Enoch: Gobble! Gobble! Turkey farming in Clark County
Published 6:00 am Saturday, November 11, 2023
By Harry Enoch
This is the first part of a multi-part series.
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In the 1960s, Clark County was famous for its turkey farms—the “Turkey Capital of Kentucky.” Clare recalls that when she and her brother Barry were kids, they used to ride their bikes out Waterworks Road. When they came to the Browning turkey farm, just for fun they would yell, “Gobble! Gobble!” and the response would come back “Gobble! Gobble!” from thousands of turkeys. Ah, nothing like those good olé days.
When Perry Browning started in business in Winchester he operated a coal yard, a small chicken hatchery, and sold animal feed on Jefferson Street. In 1938 he began raising turkeys for the Thanksgiving market. In 1941 Clark County held its first turkey farm tour; 125 persons visited the farms of Charles Berryman on Wades Mill Road, Shelby Harris on White-Conkwright Road, and Perry Browning on Waterworks Road.
When Eugene Culton, county agent, led the third annual tour in 1943, seven farms were visited: Perry Browning, the largest with 6,500 birds; Charles Berryman; Henry Berryman; Shelby Harris; James Harris; and Milt Creech. These farms together produced more than 13,000 turkeys.
By the year 1944 turkey raising had become big business in Clark County. The production of turkeys, turkey eggs and poults was valued at $250,000 a year, exceeding that of registered Angus cattle (worth $210,000) and pure-bred Southdown sheep (about $200,000). That September producers formed the Clark County Turkey Growers Association. Members included Browning, 15,500 birds; the Berrymans, 4,500; Neal, 1,200; Charlotte Pursley, 1,000; Shelby Harris, 850; James H. Harris, 700; Mrs. Justice Johnson, 600; Eugene Culton, 350; Elmer Barker, Mrs. Calloway White and Mrs. Elmer Duncan, 200 each. That year the turkey field day attracted 300 persons representing 8 states and 20 Kentucky counties.
It may seem a little surprising to see the name of four women on the list of turkey growers. These were the war years and farm wives often helped supplement their families’ income. In her book Of Family and Place, the late Joan Mayer described her mother’s, Charlotte Pursley’s, experience raising turkeys. Her husband, Fauntleroy, had built her a small turkey house and she brought her first batch of chicks home.
“Trying to get all the babies to eat was a maddening, frustrating task. Mom began to stress out. She had hundreds of baby turkeys rushing about the building in a state of panic, refusing to eat. After an hour or more of trying to hold one and then another up to their ‘plate of food’ without success, she had visions of a huge herd of baby turkeys lying huddled around the sawdust floor in heaps, having died of starvation in her brand-new brooder-house.
“She decided to call Daddy’s cousin Perry Browning, nationally recognized as one of this country’s largest producer of turkeys. He gave Mom several suggestions on how to remedy the problem.” She immediately headed to town. “On her return, she took from her car a large, lumpy sack and carried it into the building. Later, she was again holding a baby chick over the long metal food trough filled with the sandy looking food. Only now, the troughs also contained numerous, brightly colored ‘playing marbles’ which she had bought at the Winchester Ten- Cent Store and had scattered on top of the feed.” The chicks immediately began to peck at the marbles, picking up some grains of food as they did. “This was the routine Mom went through every spring with each new brood of turkey chicks, teaching them to ‘play marbles’ and eat at the same time. She was a hard-working, diligent turkey producer [and] she made a profit from her enterprise.”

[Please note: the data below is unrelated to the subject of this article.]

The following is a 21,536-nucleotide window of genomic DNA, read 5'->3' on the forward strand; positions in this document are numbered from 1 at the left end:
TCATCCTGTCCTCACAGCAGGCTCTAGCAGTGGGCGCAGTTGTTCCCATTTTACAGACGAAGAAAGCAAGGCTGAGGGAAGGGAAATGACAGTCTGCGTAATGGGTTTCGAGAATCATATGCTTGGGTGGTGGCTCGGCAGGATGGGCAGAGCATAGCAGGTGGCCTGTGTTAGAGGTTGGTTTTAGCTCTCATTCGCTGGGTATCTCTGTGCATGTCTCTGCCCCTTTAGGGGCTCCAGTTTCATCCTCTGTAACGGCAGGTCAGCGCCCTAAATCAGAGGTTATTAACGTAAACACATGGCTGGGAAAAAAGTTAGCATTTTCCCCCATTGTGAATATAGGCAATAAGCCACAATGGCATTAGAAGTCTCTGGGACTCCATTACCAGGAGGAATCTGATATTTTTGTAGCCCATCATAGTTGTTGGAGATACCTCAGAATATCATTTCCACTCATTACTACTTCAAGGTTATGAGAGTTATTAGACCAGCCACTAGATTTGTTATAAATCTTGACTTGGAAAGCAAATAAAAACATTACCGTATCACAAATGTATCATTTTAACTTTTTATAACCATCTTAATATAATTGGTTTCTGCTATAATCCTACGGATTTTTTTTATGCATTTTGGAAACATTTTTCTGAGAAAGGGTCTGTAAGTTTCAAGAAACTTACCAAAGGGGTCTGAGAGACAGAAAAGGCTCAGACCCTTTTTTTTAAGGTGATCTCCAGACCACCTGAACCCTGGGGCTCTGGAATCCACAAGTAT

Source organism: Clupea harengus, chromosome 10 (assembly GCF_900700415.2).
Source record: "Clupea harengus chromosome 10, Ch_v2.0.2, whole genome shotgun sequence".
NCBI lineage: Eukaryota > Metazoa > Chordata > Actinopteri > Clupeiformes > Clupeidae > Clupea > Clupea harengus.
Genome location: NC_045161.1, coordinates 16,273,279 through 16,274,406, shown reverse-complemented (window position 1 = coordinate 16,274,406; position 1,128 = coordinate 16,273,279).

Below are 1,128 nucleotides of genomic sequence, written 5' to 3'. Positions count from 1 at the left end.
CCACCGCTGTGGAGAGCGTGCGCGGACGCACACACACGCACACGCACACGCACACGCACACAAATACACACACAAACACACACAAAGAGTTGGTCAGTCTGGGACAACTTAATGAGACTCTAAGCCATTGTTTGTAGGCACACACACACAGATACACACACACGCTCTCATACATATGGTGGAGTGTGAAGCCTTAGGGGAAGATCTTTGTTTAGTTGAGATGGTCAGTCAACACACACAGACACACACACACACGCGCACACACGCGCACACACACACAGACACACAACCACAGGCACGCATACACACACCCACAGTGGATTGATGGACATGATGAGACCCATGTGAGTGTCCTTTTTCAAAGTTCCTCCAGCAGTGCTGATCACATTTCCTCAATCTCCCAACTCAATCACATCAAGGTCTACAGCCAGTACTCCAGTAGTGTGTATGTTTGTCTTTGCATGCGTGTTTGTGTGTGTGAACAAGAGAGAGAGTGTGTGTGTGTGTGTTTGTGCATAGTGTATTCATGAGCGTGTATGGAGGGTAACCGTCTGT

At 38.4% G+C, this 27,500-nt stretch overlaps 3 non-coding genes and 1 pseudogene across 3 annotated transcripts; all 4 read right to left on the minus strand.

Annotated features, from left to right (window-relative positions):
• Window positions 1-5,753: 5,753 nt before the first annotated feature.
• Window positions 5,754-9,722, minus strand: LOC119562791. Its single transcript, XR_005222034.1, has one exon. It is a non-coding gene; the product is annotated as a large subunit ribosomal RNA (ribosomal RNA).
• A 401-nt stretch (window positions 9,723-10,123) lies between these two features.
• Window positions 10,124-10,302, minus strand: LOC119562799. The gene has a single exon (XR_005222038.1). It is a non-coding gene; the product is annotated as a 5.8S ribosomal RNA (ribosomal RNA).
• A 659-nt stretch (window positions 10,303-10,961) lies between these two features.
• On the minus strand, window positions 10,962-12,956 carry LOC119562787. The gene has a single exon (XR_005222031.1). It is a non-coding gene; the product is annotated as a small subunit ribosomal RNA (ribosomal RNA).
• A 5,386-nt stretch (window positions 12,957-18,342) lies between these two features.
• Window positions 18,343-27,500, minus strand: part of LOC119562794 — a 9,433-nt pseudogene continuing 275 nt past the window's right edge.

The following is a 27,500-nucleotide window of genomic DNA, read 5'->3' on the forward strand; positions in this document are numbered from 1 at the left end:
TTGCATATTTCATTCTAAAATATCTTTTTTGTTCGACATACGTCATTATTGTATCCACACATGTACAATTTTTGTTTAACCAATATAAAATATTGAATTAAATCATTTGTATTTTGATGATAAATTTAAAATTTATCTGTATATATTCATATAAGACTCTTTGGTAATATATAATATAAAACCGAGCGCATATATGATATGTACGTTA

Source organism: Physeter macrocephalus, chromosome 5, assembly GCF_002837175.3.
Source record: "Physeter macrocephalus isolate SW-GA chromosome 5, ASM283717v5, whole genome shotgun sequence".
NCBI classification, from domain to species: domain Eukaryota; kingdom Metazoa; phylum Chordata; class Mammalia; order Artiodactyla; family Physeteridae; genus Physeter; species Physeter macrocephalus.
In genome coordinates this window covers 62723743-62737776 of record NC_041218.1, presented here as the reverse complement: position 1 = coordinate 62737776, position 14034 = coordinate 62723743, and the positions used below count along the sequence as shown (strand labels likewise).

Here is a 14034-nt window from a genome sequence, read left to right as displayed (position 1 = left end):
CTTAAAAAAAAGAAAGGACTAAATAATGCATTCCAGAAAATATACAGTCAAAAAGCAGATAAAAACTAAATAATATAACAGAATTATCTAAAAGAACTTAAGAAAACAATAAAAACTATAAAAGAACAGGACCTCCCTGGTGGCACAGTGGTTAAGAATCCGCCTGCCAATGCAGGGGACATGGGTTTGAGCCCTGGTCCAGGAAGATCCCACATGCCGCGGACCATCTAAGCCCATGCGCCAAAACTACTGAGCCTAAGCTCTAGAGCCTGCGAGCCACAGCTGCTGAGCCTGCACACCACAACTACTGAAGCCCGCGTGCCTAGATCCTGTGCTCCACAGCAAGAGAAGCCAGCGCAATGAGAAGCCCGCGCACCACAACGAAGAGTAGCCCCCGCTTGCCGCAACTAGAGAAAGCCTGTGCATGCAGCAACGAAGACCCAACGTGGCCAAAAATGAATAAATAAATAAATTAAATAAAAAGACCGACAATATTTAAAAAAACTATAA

In 1944 Browning’s 15,500 turkeys ranged over 250 acres of grassland. Voracious eaters, they consumed almost 6 tons of feed—corn, when mash and oats—daily, and drank about 5,000 gallons of water every twenty-four hours. The farm had 50 grain bins, 1,200 open feeders, 200 roosts, and 15 watering tanks. The birds averaged 22 to 25 pounds when sold. Two armed guards watched the roosts at night to dissuade thieves and varmints. Eggs collected from the hens were taken to his hatchery in Winchester to produce new poults to raise.
Browning’s operations soon needed more land to raise his turkeys. In addition to his main farm on Waterworks Road, he began raising turkeys on Muddy Creek Road two miles from Winchester and at the Smith farm (now Stoney Brook subdivision) on Boonesborough Road three miles south of town.
In 1954 Browning built a new turkey processing and storage plant beside his hatchery on North Maple Street (on the west side between Washington and Broadway). The 20,000 square foot facility employed 100 persons and processed 3,000 toms and 4,000 hens per shift. He also built a feed mill to process all the grain consumed by his birds. By that time, Browning was the larger turkey grower in the state and had been elected president of the National Turkey Federation. That November he traveled to Washington, DC, with wife Isa and daughter Dixie to present a turkey to President Eisenhower.
That year, the state produced 312,000 heavy-breasted bronze turkeys. Although Kentucky ranked 29th in U.S. turkey production, Browning was one of the largest individual growers in the country. While most turkeys were grown for the Thanksgiving and Christmas season, Browning worked hard to promote the meat as year-round fare.